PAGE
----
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Palestine’s search page on Google ‘harms peace’

Israel’s furore at Google’s decision to replace Palestinian Territories with Palestine in its localised search pages led foreign minister Ze’ev Elkin to issue a statement addressed to Google’s CEO, Larry Page, suggesting a review of the decision since it creates obstacles to the peace process and ‘entrenches the Palestinians in their view that they can further their political aims through one sided actions rather than through negotiating and mutual agreement’.

The change was effected on May 1, according to Google after consulting with a number of international authorities. It also reflected the UN status upgrade last year, to which Israel retaliated with further human rights violations and retributions in the form of settlement expansion and withholding of funds.


For Palestinians, the change symbolised a ‘virtual victory’ and a further step in the process of liberation. Recognition of statehood through Google represents a wider sphere of fluctuations in opinion which aid Palestinians in their quest for self-determination as opposed to the passive condition of ephemeral hope. An advisor for Palestinian President Mahmoud Abbas stated that the recognition would hinder Israel’s tenacity to cling to the historical names of Judea and Samaria, in reference to the West Bank.

Israel’s foreign ministry spokesman expressed the opinion that Google does not possess any diplomatic status and therefore its actions are perceived as unwarranted involvement in international politics, adding that through its decision to recognise Palestine, the company was aligning itself ‘with the controversial side’.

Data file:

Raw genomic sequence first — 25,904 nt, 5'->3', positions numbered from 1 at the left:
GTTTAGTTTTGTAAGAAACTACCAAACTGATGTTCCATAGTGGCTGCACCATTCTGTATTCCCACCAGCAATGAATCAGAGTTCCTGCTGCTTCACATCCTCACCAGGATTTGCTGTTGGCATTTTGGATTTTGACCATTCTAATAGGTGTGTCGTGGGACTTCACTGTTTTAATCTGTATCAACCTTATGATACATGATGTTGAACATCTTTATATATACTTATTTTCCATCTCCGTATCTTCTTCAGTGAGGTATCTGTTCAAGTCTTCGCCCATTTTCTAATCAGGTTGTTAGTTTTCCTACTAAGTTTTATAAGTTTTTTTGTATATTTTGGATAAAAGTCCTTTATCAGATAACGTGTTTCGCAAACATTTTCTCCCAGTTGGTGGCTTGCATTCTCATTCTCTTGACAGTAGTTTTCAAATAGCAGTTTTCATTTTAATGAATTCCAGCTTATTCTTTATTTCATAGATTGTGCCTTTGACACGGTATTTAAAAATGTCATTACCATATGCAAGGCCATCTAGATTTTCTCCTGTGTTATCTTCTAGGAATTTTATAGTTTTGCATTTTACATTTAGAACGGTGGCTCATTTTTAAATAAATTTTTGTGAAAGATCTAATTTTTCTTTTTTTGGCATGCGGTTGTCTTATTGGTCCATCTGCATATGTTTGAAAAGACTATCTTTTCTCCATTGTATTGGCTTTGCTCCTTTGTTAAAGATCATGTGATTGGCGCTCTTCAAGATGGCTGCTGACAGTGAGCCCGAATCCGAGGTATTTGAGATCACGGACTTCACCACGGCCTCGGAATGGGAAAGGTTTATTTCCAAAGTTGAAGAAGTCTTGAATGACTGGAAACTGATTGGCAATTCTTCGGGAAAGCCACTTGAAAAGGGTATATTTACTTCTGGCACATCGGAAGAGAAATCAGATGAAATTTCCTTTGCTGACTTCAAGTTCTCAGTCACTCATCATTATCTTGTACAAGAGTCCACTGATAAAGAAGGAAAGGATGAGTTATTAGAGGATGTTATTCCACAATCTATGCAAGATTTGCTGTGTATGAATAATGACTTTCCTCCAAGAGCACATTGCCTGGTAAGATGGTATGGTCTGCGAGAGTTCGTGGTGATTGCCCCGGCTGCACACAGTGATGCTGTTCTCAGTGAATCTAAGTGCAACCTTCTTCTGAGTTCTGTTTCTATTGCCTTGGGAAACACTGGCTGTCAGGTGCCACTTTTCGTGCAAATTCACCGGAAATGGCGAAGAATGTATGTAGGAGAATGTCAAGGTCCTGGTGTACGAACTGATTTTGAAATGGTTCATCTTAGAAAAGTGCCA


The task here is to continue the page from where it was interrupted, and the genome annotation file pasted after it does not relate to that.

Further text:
The so-called ‘controversial side’ has been exploited and violated for decades by the internationally sanctioned illegal occupation. Israel has recently found itself striving to defend its interests owing to a discernible split in the international arena. While leaders continue to bolster the occupation through regional and business interests, the masses have disassociated themselves from political bargaining and embraced a global campaign in support of Palestinians. Google’s elimination of Palestinian territories seems to echo the global trend of relegating Israel to the side-lines by promoting solidarity, consolidating the effectiveness of non-violent protest.

Such achievements also infuriate Israel to the point of inducing puerile rhetoric in opposition. Of course, Google’s decision might prove problematic as it fails to support Israel’s fabrication of memory framework. However, the statements issued by government officials indicate trepidation due to the interpretation of the gesture. Israel is already projecting its analysis onto what Palestinians might think, creating an unrestrained image of conspiracy mired within the ramifications of diplomacy – namely pursuing the liberation of land and people whilst relegating consultation to the bottom rung.

If Palestinians do not want to embark on further discussions, Israel and its allies should realise that such a decision is borne out of the tribulations associated with ‘negotiations’ which have strengthened Israel’s apartheid rule. The right to self-determination and defence has been established by international law. If Google’s decision empowers Palestinians to reacquire the right to their homeland, Israel should rekindle their memory and realise that Palestinians were not consulted upon the establishment of the illegal occupation. Negotiating with the oppressor only serves to bequeath Israel with a harvest of undeserved impunity.

The views expressed in this article belong to the author and do not necessarily reflect the editorial policy of Middle East Monitor.

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